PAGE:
Luxembourg-HQed Amber Beverage Group (ABG) are a division of SPI Group, which is owned by Russian billionaire Yuri Shefler, a former member of the Russian military who has been locked in a trademark battle with the Russian state-owned company FKP Soyuzplodoimport over the ownership of Stoli brand vodka for decades. Per Forbes, Shefler bought the Stoli brand from state-owned VVO Soyuzplodoimport for $285,000 in 1997. Russia’s Supreme Court ruled the sale illegal in 2001, banning Shefler from selling the vodka inside its borders. In 2014, the Netherlands, Luxembourg and Belgium joined Russia in banning sales of Stolichnaya. However, in July of 2021, SPI Group hailed a victory in the ongoing dispute, winning the rights to sell Stoli in eight of 13 European countries. Also, in light of current events it is worth pointing out that SPI’s Stoli is made in Lativa, just in case you feel like boycotting it because it is ‘Russian’. 

Update 7.3.2022 – Stoli has rebranded. In a press release, Shefler said: “While I have been exiled from Russia since 2000 due to my opposition to Putin, I have remained proud of the Stolichnaya brand. Today, we have made the decision to rebrand entirely as the name no longer represents our organization. More than anything, I wish for ‘Stoli’ to represent peace in Europe and solidarity with Ukraine.”   What this means for the trademarks, I couldn’t say – but it might pave the way for Shefler’s Latvian-made Stoli to be a distinct brand from the Russian made and owned Stolichnaya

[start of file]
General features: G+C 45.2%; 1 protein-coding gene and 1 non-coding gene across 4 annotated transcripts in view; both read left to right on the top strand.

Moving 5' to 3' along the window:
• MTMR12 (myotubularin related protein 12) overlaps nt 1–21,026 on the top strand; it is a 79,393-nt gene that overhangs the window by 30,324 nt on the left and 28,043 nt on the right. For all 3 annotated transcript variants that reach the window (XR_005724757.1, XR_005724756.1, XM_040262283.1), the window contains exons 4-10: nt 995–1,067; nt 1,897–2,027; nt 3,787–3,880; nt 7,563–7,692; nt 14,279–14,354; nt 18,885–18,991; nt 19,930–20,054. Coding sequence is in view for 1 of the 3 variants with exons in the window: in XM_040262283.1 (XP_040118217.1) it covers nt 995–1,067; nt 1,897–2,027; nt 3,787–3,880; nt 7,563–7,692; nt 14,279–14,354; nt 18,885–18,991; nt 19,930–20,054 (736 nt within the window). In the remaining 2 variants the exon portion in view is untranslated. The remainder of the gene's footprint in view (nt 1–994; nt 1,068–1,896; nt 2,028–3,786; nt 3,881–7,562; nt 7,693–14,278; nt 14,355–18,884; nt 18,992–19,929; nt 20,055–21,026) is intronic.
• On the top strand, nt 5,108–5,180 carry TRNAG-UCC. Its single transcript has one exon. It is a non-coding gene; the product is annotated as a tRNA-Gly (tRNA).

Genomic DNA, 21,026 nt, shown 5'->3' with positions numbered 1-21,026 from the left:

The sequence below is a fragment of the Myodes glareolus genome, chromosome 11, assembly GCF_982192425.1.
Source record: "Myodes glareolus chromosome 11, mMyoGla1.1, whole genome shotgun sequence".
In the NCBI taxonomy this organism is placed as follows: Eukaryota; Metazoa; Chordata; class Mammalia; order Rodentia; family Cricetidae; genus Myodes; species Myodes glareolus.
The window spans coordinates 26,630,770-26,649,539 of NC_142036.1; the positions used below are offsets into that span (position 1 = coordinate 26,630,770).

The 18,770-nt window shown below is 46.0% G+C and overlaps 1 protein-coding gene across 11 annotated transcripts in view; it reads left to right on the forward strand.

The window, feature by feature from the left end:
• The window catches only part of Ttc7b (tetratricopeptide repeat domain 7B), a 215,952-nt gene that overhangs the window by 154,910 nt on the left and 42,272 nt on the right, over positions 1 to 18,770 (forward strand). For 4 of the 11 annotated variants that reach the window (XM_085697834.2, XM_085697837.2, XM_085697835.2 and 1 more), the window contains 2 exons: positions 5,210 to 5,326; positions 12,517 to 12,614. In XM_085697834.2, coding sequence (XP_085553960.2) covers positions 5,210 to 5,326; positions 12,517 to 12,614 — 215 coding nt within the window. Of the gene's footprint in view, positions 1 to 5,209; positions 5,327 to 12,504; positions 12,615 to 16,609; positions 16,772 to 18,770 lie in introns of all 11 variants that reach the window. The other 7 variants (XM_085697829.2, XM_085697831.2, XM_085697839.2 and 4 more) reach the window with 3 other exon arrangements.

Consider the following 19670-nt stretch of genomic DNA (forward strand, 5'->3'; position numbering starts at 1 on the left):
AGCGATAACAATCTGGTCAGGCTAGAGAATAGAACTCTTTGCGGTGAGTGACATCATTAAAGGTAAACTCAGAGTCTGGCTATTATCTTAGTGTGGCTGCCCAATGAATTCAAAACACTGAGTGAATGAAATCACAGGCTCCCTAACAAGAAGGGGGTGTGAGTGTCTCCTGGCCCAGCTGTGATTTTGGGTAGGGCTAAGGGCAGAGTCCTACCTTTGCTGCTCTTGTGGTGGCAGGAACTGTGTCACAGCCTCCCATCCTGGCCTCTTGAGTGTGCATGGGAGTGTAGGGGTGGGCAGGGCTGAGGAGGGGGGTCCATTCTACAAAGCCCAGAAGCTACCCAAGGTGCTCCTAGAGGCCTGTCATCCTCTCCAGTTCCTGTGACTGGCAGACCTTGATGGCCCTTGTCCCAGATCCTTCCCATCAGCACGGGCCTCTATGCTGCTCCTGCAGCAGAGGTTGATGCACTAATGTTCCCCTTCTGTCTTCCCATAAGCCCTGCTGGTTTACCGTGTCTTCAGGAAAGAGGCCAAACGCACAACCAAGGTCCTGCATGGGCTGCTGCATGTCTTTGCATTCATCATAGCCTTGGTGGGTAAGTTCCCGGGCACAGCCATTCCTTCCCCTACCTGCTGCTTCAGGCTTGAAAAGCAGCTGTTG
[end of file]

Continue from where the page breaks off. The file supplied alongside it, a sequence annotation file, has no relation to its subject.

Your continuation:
While Stoli may be the biggest name in their portfolio, ABG are big and plan on getting bigger. According to a piece published in The Spirits Business in June 2021 – 

Throughout the pandemic, the company continued to witness positive sales. Amber Beverage Group saw organic sales increase 11% to €268.7 million (US$347.1m) last year, boosted by its “strengthened” presence in core Baltic markets. Organic operating profit for the full year rose by 21% to €21.9m (US$26.8m). The company had surpassed €30m (US$36.4m) in earnings before interest, taxes, depreciation and amortisation (EBITDA) for the second time, reflecting its ability to adapt quickly.

Part of this expansion saw them buy Angelina Jolie’s share of a French vineyard she had invested in with her former partner Brad Pitt. That sale is now the subject of litigation by Pitt as part of their long-running divorce battle. Pitt’s suit claims ‘She sold her interest with the knowledge and intention that Shefler and his affiliates would seek to control the business to which Pitt had devoted himself and to undermine Pitt’s investment in Miraval’. 

Obviously, big firms don’t always get big – and stay big – through peace, love, and understanding. Sometimes difficult choices are made. In December 2021 a tribunal ruled that Shefler unfairly sacked a UK senior executive over the phone for objecting to 30% staff pay cuts during the pandemic. You can read the full judgement here